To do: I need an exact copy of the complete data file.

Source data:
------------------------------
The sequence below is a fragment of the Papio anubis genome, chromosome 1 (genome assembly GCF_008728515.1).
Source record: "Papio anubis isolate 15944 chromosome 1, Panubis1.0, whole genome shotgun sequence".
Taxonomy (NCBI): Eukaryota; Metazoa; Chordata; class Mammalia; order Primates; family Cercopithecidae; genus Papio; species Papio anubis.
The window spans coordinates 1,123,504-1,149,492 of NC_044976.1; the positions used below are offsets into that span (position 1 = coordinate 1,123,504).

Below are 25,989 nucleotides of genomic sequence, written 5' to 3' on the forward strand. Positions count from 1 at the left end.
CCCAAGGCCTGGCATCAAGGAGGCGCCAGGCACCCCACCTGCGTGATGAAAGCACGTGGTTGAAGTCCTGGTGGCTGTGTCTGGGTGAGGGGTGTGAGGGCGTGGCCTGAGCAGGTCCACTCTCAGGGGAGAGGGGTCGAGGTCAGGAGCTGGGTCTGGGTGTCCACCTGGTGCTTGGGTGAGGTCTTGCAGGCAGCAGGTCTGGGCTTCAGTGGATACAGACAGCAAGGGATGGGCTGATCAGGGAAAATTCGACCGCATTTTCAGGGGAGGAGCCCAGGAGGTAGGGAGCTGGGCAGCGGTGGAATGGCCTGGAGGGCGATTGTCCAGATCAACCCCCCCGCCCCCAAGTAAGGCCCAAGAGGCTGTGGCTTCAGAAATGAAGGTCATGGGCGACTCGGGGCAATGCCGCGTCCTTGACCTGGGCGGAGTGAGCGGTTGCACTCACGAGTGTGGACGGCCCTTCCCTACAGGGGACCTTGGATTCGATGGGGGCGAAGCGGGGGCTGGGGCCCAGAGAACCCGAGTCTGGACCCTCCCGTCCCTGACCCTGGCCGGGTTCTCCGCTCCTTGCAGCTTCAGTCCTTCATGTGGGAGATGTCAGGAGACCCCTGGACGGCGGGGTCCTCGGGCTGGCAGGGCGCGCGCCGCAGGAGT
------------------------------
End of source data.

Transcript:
The sequence below is a fragment of the Papio anubis genome, chromosome 1 (genome assembly GCF_008728515.1).
Source record: "Papio anubis isolate 15944 chromosome 1, Panubis1.0, whole genome shotgun sequence".
Taxonomy (NCBI): Eukaryota; Metazoa; Chordata; class Mammalia; order Primates; family Cercopithecidae; genus Papio; species Papio anubis.
The window spans coordinates 1,123,504-1,149,492 of NC_044976.1; the positions used below are offsets into that span (position 1 = coordinate 1,123,504).

Below are 25,989 nucleotides of genomic sequence, written 5' to 3' on the forward strand. Positions count from 1 at the left end.
CCCAAGGCCTGGCATCAAGGAGGCGCCAGGCACCCCACCTGCGTGATGAAAGCACGTGGTTGAAGTCCTGGTGGCTGTGTCTGGGTGAGGGGTGTGAGGGCGTGGCCTGAGCAGGTCCACTCTCAGGGGAGAGGGGTCGAGGTCAGGAGCTGGGTCTGGGTGTCCACCTGGTGCTTGGGTGAGGTCTTGCAGGCAGCAGGTCTGGGCTTCAGTGGATACAGACAGCAAGGGATGGGCTGATCAGGGAAAATTCGACCGCATTTTCAGGGGAGGAGCCCAGGAGGTAGGGAGCTGGGCAGCGGTGGAATGGCCTGGAGGGCGATTGTCCAGATCAACCCCCCCGCCCCCAAGTAAGGCCCAAGAGGCTGTGGCTTCAGAAATGAAGGTCATGGGCGACTCGGGGCAATGCCGCGTCCTTGACCTGGGCGGAGTGAGCGGTTGCACTCACGAGTGTGGACGGCCCTTCCCTACAGGGGACCTTGGATTCGATGGGGGCGAAGCGGGGGCTGGGGCCCAGAGAACCCGAGTCTGGACCCTCCCGTCCCTGACCCTGGCCGGGTTCTCCGCTCCTTGCAGCTTCAGTCCTTCATGTGGGAGATGTCAGGAGACCCCTGGACGGCGGGGTCCTCGGGCTGGCAGGGCGCGCGCCGCAGGAGT